I’ve been a faithful fan of Robert Griffin III from the start. I’ve pulled for him and prayed for him and cheered for him and jeered at him, but it’s all because I like him. I do. Even in his arrogance and overconfidence (“I’m the best QB in the NFL” — really?),  I’ve tried to be there for him (like I could actually help him, right?) But I did try. And he did too. From where I sit, I believe he stood a chance. Unfortunately, he had hope but he did not have the help that he really needed. And so it appears that it just wasn’t meant to be.

RGIII’s story is a narrative reminiscent of another Heisman trophy winner who just couldn’t make it in the pros: Tim Tebow. Their stories are eerily similar.  They were great standup, standout QB’s in college, but this pro thing just didn’t seem to fit. Why didn’t they succeed as we – and they- had hoped and dreamed they would? Why do teams love them and then loath them? And why do we delight ourselves in their rise and yet disassociate ourselves with their fall?

It sounds like life. You have to believe, in God first, and then in yourself, regardless of who doesn’t. Now Tebow is trying out for the New York Mets. Seriously. Maybe RGIII can reinvent himself and find a path to his ultimate purpose. And the same goes for us when Plan A hits a snag and blows a tire or fizzles out or just doesn’t work out.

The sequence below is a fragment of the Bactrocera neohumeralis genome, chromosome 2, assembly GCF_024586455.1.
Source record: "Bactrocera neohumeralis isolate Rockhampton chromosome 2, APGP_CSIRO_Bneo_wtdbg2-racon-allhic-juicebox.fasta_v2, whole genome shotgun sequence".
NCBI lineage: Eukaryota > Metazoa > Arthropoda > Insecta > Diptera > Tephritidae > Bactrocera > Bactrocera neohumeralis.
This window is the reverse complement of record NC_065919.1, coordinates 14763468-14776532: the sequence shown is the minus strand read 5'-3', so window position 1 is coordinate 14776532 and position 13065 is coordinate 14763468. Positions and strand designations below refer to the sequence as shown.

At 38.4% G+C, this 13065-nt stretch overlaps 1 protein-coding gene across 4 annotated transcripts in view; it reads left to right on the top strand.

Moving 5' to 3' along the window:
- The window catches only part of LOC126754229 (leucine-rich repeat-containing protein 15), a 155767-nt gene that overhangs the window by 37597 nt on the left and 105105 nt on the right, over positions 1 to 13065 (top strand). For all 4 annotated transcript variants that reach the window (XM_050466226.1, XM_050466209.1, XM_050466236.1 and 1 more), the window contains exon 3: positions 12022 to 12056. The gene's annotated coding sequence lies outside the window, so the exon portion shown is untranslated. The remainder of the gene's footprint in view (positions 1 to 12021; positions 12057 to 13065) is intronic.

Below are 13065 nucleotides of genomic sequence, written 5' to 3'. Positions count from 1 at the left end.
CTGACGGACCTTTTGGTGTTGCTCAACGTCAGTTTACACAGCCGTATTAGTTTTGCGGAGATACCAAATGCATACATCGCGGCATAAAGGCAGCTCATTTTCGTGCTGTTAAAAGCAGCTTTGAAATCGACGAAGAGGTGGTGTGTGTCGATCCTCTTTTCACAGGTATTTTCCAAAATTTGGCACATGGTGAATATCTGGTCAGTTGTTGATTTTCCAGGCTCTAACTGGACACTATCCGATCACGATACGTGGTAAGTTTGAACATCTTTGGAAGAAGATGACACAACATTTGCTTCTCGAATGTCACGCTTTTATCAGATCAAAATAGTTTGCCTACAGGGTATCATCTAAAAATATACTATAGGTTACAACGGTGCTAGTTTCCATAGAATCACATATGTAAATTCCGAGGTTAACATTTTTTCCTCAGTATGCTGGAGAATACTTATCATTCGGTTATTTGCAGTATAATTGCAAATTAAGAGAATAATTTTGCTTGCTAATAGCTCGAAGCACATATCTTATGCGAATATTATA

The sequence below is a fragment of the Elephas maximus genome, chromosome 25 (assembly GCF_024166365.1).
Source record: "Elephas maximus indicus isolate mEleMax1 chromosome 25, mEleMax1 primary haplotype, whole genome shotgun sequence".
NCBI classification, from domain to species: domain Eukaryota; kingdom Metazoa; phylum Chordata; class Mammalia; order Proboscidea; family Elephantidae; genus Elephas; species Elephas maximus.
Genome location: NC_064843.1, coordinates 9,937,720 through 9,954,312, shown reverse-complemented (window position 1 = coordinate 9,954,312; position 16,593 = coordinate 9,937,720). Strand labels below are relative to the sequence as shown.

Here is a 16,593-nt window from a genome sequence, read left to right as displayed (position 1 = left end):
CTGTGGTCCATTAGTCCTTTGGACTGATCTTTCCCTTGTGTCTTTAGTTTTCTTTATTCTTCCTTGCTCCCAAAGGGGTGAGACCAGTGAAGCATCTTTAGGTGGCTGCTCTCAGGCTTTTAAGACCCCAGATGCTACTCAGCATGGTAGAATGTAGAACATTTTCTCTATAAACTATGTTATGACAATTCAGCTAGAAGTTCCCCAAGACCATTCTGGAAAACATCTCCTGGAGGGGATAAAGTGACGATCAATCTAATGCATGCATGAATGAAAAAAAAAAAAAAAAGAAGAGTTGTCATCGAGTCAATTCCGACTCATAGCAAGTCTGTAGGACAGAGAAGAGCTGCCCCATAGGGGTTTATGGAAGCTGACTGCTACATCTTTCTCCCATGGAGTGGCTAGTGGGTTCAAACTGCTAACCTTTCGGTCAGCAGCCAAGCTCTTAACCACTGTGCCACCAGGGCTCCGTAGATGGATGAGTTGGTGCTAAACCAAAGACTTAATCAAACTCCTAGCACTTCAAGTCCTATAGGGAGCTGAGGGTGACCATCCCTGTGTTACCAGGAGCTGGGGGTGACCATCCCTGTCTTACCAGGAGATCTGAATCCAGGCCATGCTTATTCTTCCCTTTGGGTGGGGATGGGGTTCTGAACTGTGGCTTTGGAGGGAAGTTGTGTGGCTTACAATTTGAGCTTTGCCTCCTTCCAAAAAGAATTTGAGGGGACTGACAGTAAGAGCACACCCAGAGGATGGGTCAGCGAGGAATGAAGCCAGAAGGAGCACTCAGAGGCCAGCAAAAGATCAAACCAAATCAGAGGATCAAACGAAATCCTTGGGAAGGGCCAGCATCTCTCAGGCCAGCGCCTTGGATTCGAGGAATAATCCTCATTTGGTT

Because you always need a Plan B.

Is Tim Tebow Relentlessly Pursuing Failure?

tim-tebow

This is an excellent post from ESPN’s David Fleming, so I’m sharing it it’s entirety:

TIM TEBOW’S FIRST day of spring training unfolded pretty much exactly as expected. Before he stepped foot onto First Data Field in Port St. Lucie, Florida, his $28 Tebow 15 jersey was already available for purchase outside the ballpark. There was touching chatter about the joys of pursuing his “childhood dream” of playing baseball, not to be confused with his currently on hold “lifelong dream” of being an NFL quarterback. Many experts, after making a special point to say how nice and hard-working Tebow is, admitted that the guy who struck out 20 times in 62 at-bats during the Arizona Fall League didn’t look any more comfortable or natural as a pretend baseball player.

 None of that, of course, stopped networks, including this one, from running video of Tebow crushing home runs during his first batting practice session, titillating footage that has only slightly less correlation to actual baseball performance than sunflower-seed spitting. And, predictably, before the day was through, the New York Post had dubbed Tebow “a much more athletic Garth Brooks” while judging this spring training experiment to be Tebow’s latest, greatest feat of athletic failure. It was a declaration that Tebow seemed prepared to handle better than any curveball he has faced.